Dool and Uhl went through months of delays and ambiguous responses in which Wiley and ESA claimed to be studying the case – Daniel Montesinos has seen copies of more than 20 emails between the rebuttal authors and Ecosphere's editors, ESA, and Wiley over the course of 7 months. Finally, the authors' APC waiver request was declined (according to an email by Wiley to the authors seen by Daniel Montesinos), informing them that their rebuttal article would not be published in Ecosphere unless APCs were paid. Consequently, the original, flawed, article remained broadly available to everyone without comment, while a meaningful rebuttal article was left unpublished. Subsequently, the authors of the rebuttal withdrew their submission and approached Web Ecology to publish their reply. Web Ecology does not usually publish replies or comments to publications from other journals. However, given the extraordinary circumstances of this case, we decided that it would be in the interest of science to make an exception. Two external reviewers agreed with the observations made in the rebuttal article, and the rebuttal was published in Web Ecology shortly after (Dool and Uhl, 2022).
Clearly, charging authors for brief, well-founded criticism of published articles creates a highly problematic disincentive to fruitful scientific discussion. This uncontroversial stance should enjoy universal support, but it currently does not. This might be excused as a simple oversight. Historically, this had never been an issue because most journals did not charge any publication fees. However, today more than 40 % of all Web of Science publications are open access (Basson et al., 2022). It is time to consider the damaging effects of charging authors for critical comments in open-access journals. It is beyond the scope of this editorial to gather and analyse such data, but we encourage others to do so. It would be expectable that open-access journals have effectively published fewer critical comments than their counterparts that are behind a paywall. If that were the case, it would pose a serious credibility risk to the entire open-access model.
When a clear error is detected, it is for the best interest of all to find a reasonable and ethical solution in the shortest possible time. For platinum/diamond open-access journals, this is not an issue. Web Ecology has charged no APCs since its creation in 2000, which shows the viability of making science truly available to the whole scientific community at a moderate cost while maintaining the highest scientific and publishing standards. We are not alone. The Directory of Open Access Journals shows 463 open-access journals that hold the DOAJ Seal and do not charge publication fees (https://www.doaj.org/, last access: 14 August 2023). DAFNEE is the Database of Academia Friendly jourNals in Ecology and Evolution and lists 398 not-for-profit journals (https://dafnee.isem-evolution.fr/, last access: 14 August 2023). For those who cannot, or wish not to, participate in platinum/diamond open-access models, many ethical and procedural considerations need to be clearer and to be implemented more sensibly. Dool and Uhl spent 7 months trying to achieve a solution, unsuccessfully. On a larger scale, the above-mentioned case points to a clear need for reputable open-access scientific journals to establish an unavoidable ethical commitment to waive all APCs for rebuttal articles and possibly also for all critical comments. This should be clearly stated and publicised in the instructions for authors of each open-access journal. Failure to do so will result in a strong disincentive to critical discussion that is at the core to scientific progress. More immediately, it will also result in a clear loss of credibility for the open-access journals, editors, and publishing companies that, for all practical purposes, are putting a hefty price on criticising their own publications.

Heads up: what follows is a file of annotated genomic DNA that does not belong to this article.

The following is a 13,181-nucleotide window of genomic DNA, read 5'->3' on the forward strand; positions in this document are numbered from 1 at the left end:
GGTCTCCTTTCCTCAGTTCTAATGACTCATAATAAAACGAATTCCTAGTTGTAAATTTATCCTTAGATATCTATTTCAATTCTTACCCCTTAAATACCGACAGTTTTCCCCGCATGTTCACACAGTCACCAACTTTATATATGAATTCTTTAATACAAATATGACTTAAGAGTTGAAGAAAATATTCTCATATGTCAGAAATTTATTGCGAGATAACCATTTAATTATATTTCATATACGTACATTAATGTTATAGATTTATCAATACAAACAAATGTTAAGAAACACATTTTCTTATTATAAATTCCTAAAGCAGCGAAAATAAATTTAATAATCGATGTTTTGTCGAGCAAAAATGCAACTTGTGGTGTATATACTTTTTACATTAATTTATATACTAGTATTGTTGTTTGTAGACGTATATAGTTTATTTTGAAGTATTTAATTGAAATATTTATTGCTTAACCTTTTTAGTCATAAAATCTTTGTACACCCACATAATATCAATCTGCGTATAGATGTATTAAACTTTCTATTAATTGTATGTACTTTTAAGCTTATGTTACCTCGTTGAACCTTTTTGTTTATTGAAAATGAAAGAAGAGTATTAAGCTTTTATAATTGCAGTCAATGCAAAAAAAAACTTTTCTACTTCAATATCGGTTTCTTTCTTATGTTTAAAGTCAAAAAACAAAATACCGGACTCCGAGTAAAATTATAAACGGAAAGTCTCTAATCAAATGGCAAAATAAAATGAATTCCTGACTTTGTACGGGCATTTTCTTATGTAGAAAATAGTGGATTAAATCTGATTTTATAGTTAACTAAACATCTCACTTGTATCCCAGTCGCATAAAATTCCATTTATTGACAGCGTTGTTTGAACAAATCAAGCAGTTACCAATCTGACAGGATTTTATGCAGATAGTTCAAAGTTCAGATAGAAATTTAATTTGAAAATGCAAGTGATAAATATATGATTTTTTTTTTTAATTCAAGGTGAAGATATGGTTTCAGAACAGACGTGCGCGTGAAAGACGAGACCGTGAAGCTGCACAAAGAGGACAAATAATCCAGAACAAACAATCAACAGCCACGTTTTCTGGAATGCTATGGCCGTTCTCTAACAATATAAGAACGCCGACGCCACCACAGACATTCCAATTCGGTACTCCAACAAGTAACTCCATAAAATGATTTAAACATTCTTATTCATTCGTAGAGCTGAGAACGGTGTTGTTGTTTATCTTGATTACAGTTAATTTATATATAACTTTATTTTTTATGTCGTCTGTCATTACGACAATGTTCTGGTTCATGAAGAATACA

No data sets were used in this article.
The author is a member of the editorial board of Web Ecology. The peer-review process was guided by an independent editor, and the author also has no other competing interests to declare.
Publisher's note: Copernicus Publications remains neutral with regard to jurisdictional claims made in the text, published maps, institutional affiliations, or any other geographical representation in this paper. While Copernicus Publications makes every effort to include appropriate place names, the final responsibility lies with the authors.
Thanks go to Ray Callaway and Darren Crayn for their suggestions concerning an earlier draft.
This paper was edited by Jutta Stadler and reviewed by two anonymous referees.
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Dool, S. E. and Uhl, G.: Comment on Dunbar et al. (2022) “Webslinger vs. Dark Knight: First record of a false widow spider Steatoda nobilis preying on a pipistrelle bat in Britain”, Web Ecol., 22, 97–100, https://doi.org/10.5194/we-22-97-2022, 2022.
Dunbar, J. P., Vitkauskaite, A., Lawton, C., Waddams, B., and Dugon, M. M.: Webslinger vs. Dark Knight: First record of a false widow spider Steatoda nobilis preying on a pipistrelle bat in Britain, Ecosphere, 13, e3959, https://doi.org/10.1002/ecs2.3959, 2022.